The Statistics Seminar speaker for Wednesday, February 26, 2020, is Ahmed El Alaoui, a postdoctoral researcher in the Department of Electrical Engineering at Stanford University, working closely with Andrea Montanari. He received his PHD in Electrical Engineering and Computer Sciences from the University of California at Berkeley in 2018, under the supervision of Michael I. Jordan. His interests lie broadly in high-dimensional statistics and probability theory, with a significant emphasis on the computational aspect. His research is guided by a desire to understand the fundamental statistical and computational limits of extracting information from noisy data.
Talk: A high-dimensional probability lens on estimation, testing, and optimization
Abstract: Estimating a faint signal buried in large amounts of noise, or merely telling whether it is present in the data is a central task in many experimental sciences. In modern high-dimensional applications, this requires the deployment of inference algorithms that are efficient, scalable and produce reliable answers. On the theoretical front however, the inherent tension between statistical efficiency and algorithmic tractability in such problems is still poorly understood.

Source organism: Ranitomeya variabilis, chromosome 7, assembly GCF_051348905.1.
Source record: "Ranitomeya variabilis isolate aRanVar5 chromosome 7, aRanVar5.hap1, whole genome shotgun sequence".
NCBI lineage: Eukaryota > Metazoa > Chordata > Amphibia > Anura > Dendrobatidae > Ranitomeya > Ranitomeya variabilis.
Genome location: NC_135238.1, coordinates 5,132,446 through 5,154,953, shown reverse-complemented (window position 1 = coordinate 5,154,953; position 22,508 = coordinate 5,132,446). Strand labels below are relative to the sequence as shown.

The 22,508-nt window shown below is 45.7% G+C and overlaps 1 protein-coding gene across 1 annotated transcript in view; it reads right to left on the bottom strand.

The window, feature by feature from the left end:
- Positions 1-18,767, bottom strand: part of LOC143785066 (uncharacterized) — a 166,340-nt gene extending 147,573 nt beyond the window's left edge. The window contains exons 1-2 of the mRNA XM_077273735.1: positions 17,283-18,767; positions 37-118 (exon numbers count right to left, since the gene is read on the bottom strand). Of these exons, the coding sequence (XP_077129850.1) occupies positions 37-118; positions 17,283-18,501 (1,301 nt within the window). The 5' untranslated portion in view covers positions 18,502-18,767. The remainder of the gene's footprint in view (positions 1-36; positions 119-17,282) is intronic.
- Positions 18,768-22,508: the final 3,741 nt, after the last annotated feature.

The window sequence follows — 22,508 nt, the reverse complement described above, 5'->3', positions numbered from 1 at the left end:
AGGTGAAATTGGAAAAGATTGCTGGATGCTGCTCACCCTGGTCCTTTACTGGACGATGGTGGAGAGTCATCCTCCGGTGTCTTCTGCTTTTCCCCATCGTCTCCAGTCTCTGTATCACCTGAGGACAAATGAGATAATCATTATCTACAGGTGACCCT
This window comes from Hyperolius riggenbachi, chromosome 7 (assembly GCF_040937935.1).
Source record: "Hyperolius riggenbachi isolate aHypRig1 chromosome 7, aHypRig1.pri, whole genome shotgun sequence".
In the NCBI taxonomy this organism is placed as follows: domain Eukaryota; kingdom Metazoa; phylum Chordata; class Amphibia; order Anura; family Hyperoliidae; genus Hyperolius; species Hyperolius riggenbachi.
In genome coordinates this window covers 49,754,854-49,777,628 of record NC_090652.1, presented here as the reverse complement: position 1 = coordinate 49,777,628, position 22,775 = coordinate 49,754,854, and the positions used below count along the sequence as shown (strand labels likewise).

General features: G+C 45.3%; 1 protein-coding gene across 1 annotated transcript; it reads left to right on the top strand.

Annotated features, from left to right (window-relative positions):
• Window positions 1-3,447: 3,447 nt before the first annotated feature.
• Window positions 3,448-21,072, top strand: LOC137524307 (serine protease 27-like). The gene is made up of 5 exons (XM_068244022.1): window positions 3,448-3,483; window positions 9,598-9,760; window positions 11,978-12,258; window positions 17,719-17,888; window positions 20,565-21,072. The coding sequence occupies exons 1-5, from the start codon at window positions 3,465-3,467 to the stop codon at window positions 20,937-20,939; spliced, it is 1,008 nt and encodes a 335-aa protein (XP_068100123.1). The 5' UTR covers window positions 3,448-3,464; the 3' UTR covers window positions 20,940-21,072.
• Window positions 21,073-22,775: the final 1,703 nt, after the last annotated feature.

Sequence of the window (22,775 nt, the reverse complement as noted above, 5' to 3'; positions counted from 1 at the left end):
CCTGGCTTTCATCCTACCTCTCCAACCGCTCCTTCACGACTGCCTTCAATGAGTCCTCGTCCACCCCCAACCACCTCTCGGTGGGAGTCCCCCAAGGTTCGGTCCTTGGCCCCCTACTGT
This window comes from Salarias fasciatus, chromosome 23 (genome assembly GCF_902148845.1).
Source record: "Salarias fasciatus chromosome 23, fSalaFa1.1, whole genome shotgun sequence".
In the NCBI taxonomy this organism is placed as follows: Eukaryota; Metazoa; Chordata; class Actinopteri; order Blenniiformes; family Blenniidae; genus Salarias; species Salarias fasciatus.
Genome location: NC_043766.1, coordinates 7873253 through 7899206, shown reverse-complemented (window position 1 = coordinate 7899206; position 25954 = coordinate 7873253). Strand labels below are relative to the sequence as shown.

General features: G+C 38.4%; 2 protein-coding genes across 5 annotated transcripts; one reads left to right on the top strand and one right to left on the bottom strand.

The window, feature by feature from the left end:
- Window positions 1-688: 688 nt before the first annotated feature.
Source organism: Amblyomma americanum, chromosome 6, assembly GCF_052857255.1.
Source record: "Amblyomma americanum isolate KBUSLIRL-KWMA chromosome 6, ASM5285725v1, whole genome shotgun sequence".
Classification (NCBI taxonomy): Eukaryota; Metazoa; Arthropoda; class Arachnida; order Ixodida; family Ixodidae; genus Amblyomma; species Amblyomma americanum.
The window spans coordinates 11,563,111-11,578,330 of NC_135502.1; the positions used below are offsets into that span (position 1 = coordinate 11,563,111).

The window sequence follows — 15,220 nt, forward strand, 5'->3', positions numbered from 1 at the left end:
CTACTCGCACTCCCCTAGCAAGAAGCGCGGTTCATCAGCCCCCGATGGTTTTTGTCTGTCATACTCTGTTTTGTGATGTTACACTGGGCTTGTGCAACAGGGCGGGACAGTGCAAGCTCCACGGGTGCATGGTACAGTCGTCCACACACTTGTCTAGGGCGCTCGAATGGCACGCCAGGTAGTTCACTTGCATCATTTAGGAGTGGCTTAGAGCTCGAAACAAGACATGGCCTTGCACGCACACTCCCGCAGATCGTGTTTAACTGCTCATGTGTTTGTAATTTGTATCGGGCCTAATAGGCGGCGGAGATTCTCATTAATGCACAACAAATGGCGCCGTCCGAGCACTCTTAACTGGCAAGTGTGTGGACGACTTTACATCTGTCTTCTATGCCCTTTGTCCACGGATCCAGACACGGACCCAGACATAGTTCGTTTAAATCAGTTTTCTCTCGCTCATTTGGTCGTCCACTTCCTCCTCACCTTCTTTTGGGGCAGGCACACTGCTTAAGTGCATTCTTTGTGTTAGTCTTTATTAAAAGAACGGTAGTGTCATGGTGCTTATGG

In this talk, I will present two cases where at the core of this tradeoff lies a question in high-dimensional probability. I will first discuss the problem of estimating and testing the presence of a low-rank structure buried inside a large random matrix. Next, I will consider the problem of computing the global maximum of a highly non-convex random function, known as the mixed p-spin Hamiltonian, solely based on gradient information. In both cases, I will report on the fundamental feasibility frontiers of these tasks and present efficient algorithms achieving them.